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by Peter Sobczynski

"Not-So-Glorious Bastards"
1 stars

Although best known for such excessively violent and luridly entertaining films as “Sin City,” “Planet Terror” and the “El Mariachi” trilogy, one-man-filmmaking-band Robert Rodriguez has chosen to carve out a second career for himself over the years as a producer of family fare, perhaps as a way of bonding with his own children by creating something that they could be allowed to see. It seemed like an utterly nutty and incongruous idea at first (although it bears reminding that such figures as Herschel Gordon Lewis and Sean Cunningham, the men behind such grisly fare as “Blood Feast” and “The Last House on the Left” also dabbled in kiddie fare as well) but when he emerged with his first stab at the children’s market, “Spy Kids,” the film surprisingly proved to be an enormously engaging work that showed just as much energy and inventiveness as his grown-up work. However, the two “Spy Kids” sequels, though not entirely without their individual charms, proved to be less interesting as Rodriguez seemed to be more interested in proving his theories regarding the future of digital filmmaking than in telling a decent story and “The Adventures of Sharkboy and Lava Girl” was such a cruddy rip-off that the fact that he shot it in an incredibly ugly and largely failed anaglyph 3-D process (the same one that caused headaches across the country when he deployed it on “Spy Kids 3-D”) that made the entire thing literally unwatchable was only the least of its cinematic sins. Now he has returned to the family fold with “Shorts” and if my theory that he does these films to bond with his own kids holds any water, it is time to put down the camera and pick up a ball and glove for an extended game of catch instead and save everyone, including audiences, from wasting time and money on a sloppy and stupid mess whose only virtues, as far as I can tell, are that it isn’t in 3-D and that it is slightly better than “The Adventures of Sharkboy and Lava Girl.”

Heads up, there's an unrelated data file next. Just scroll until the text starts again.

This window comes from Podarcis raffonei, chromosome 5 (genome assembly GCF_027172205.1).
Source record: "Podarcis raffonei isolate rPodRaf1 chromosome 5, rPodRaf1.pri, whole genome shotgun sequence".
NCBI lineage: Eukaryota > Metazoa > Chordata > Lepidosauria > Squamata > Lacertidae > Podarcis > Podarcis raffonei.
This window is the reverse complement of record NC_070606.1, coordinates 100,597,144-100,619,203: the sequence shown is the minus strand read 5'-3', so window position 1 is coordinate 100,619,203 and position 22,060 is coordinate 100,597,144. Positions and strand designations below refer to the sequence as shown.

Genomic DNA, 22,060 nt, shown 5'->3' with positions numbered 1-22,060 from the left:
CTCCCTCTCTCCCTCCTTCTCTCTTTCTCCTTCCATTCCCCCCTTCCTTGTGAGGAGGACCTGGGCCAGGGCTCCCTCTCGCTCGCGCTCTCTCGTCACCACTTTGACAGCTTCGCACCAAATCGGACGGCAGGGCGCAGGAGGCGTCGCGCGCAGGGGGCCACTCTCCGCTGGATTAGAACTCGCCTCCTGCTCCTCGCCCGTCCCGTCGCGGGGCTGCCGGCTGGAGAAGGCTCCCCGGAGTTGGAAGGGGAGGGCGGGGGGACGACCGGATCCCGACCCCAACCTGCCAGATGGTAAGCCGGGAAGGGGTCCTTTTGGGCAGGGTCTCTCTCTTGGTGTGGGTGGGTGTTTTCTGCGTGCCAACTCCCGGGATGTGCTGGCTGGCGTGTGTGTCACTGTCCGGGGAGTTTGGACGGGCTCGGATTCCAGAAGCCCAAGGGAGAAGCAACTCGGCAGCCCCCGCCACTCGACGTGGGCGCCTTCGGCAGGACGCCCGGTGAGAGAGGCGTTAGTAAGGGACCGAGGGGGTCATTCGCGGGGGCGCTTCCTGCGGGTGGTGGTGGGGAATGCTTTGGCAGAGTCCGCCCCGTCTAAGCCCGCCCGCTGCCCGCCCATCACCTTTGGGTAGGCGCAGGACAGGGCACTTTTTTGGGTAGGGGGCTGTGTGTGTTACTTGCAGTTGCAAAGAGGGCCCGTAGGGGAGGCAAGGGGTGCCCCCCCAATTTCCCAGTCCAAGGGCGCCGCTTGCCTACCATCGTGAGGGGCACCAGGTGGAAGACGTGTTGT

Actually, to call “Shorts” a film is stretching the truth quite a bit. In fact, it is, as the title suggests, a collection of loosely connected short films that are set within the confines of the planned community of Black Falls, a suburb owned and operated by the fearsome Black Box Unlimited Worldwide Industries, creators of the Black Box (a multi-faceted gadget/communication device that can apparently do anything except run for more than a few minutes before the battery goes kaput), and which focus on the misadventures of several of its denizens when they come into contact with a mysterious rainbow-colored stone that drops from the skies and has the power to grant wishes to anyone who possesses it. The rock is first discovered by a kid named Loogie (Trevor Gagnon), an excitable boy with an unfortunate tendency to make wishes without thinking them through--his desires for a fortress surrounded by an army of crocodiles and the power of “telephonesis” wind up backfiring badly for him and his wish for someone in his family to become the smartest person in the world goes equally wrong when it is bestowed upon his infant sister. The rock then winds up in the hands of Toe Thompson (Jimmy Bennett), a weird little kid who finds himself the target (and secret crush object) of class bully Helvetica Black (Jolie Vanier), who uses it to wish for friends as odd as himself and gets them in the form of tiny aliens who seem to have come from the road company of “batteries not included.” Next up are Toe’s workaholic parents (Leslie Mann and Jon Cryer), who devote so much time to working for Black Box Inc. that they are reduced to texting each other while in the same room--after picking up the rock and idly wishing that they could be closer, they wind up being conjoined. From there, the rock turns up at the house of gramophone scientist Dr. Noseworthy (William H. Macy) and his son, Nose (Jake Short), whose nose-picking habit leads to a battle with, you guessed it, an enormous booger monster. Finally, the rock winds up in the hands of Mr. Black (James Spader), Helvetica’s father and the head of Black Box, and he predictably tries to use it to become the most powerful thing in the world and it is up to all the kids to stop him before he destroys everything.